A couple weeks ago, All Things Considered asked me to talk about the deaths in 2013 of three Nobel-prize winning scientists: Francois Jacob, Frederick Sanger, and David Hubel. I had blogged about Jacob’s death in April, and reflecting on his career in conjunction with those of Sanger and Hubel was a thought-provoking experience. In some ways, these three scientists seemed worlds apart–Jacob poring over bacteria feeding on sugar, Sanger tearing apart insulin molecules, and Hubel using electrodes to eavesdrop on neurons in the brains of cats.
But what unites them all, I think, was their ability to use the very simple scientific tools available to scientists in the 1950s to open up vast realms of biological complexity–from the orchestral activity of the genome to the reality-building network of cells in our brains.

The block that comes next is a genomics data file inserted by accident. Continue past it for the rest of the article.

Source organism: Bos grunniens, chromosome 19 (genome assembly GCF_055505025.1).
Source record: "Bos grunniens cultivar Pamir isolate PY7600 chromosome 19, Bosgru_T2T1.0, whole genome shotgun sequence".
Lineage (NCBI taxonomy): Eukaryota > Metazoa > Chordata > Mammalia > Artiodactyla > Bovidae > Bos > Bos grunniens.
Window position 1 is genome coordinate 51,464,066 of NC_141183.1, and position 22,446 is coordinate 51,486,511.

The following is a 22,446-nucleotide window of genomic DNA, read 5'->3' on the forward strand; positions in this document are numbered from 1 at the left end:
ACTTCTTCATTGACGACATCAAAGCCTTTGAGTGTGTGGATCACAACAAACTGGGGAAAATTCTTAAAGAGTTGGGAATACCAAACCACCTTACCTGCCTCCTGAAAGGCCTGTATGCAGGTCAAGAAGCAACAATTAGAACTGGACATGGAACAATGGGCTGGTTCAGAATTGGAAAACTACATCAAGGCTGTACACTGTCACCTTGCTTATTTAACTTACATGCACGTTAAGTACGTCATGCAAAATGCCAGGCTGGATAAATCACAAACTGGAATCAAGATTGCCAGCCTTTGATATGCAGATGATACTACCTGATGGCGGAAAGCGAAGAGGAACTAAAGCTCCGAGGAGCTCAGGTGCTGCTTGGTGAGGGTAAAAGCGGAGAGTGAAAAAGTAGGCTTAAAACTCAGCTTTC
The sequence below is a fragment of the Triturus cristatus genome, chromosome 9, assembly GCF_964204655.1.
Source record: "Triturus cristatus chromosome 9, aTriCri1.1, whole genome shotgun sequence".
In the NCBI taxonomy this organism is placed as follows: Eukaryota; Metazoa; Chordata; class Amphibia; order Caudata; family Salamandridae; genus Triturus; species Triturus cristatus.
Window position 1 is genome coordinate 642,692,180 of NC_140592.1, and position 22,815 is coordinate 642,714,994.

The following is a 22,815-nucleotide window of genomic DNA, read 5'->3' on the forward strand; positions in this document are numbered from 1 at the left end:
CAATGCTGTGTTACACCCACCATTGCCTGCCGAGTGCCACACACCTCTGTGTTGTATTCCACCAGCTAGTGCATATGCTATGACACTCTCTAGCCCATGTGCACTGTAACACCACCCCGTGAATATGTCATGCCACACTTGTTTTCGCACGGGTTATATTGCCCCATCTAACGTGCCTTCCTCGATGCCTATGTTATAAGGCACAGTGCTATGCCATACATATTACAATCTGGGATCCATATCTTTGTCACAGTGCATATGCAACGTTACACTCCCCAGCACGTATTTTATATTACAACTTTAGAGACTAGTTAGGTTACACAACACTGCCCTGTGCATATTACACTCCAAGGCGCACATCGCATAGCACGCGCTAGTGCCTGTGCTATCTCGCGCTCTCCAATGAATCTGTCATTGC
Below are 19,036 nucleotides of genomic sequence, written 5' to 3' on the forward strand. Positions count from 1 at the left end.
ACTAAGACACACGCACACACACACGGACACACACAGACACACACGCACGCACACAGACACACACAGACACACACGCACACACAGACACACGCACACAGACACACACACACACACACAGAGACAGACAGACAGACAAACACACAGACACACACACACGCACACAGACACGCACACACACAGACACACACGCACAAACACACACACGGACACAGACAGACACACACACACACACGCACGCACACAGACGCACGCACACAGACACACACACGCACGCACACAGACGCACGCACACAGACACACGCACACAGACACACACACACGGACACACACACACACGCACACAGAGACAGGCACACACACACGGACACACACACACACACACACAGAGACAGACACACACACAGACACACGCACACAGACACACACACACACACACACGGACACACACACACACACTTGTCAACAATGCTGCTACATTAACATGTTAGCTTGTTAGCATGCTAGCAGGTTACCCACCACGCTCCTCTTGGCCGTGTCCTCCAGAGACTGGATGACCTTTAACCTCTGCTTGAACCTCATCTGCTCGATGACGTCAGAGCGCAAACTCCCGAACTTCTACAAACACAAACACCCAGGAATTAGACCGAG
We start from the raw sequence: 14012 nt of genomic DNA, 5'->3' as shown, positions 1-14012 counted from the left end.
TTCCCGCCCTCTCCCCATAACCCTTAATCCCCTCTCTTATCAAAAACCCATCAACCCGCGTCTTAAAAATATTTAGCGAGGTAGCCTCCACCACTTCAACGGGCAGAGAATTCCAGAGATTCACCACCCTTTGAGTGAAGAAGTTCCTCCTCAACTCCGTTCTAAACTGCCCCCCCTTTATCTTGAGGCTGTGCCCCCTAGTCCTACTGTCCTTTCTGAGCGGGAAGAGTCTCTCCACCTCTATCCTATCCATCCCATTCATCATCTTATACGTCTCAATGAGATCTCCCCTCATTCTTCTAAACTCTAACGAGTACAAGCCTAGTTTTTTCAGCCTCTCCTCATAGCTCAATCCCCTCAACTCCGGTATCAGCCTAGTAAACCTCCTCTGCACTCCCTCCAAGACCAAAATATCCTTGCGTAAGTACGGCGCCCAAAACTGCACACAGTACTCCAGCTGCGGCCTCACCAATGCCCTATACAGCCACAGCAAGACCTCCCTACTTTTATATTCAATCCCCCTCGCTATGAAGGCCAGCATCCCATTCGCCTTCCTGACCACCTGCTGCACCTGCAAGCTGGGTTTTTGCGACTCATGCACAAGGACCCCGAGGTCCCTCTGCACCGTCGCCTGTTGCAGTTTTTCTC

Here’s the story that NPR producer Rebecca Hersher put together for last night’s show. I’ve embedded it below:
Of course, there would have been plenty to say about many other troikas of scientists who passed away this year. On Twitter, ecologist Jacquelyn Gill reminded me of the pioneering ecologist Ruth Patrick, for example. Neuroscientist John Kubie pointed me to his homage to Robert Muller, who did ground-breaking work on memory. The Scientist has a longer list on their blog. While we mourn their loss, science preserves their memory in the research that goes on today, made possible by their earlier work.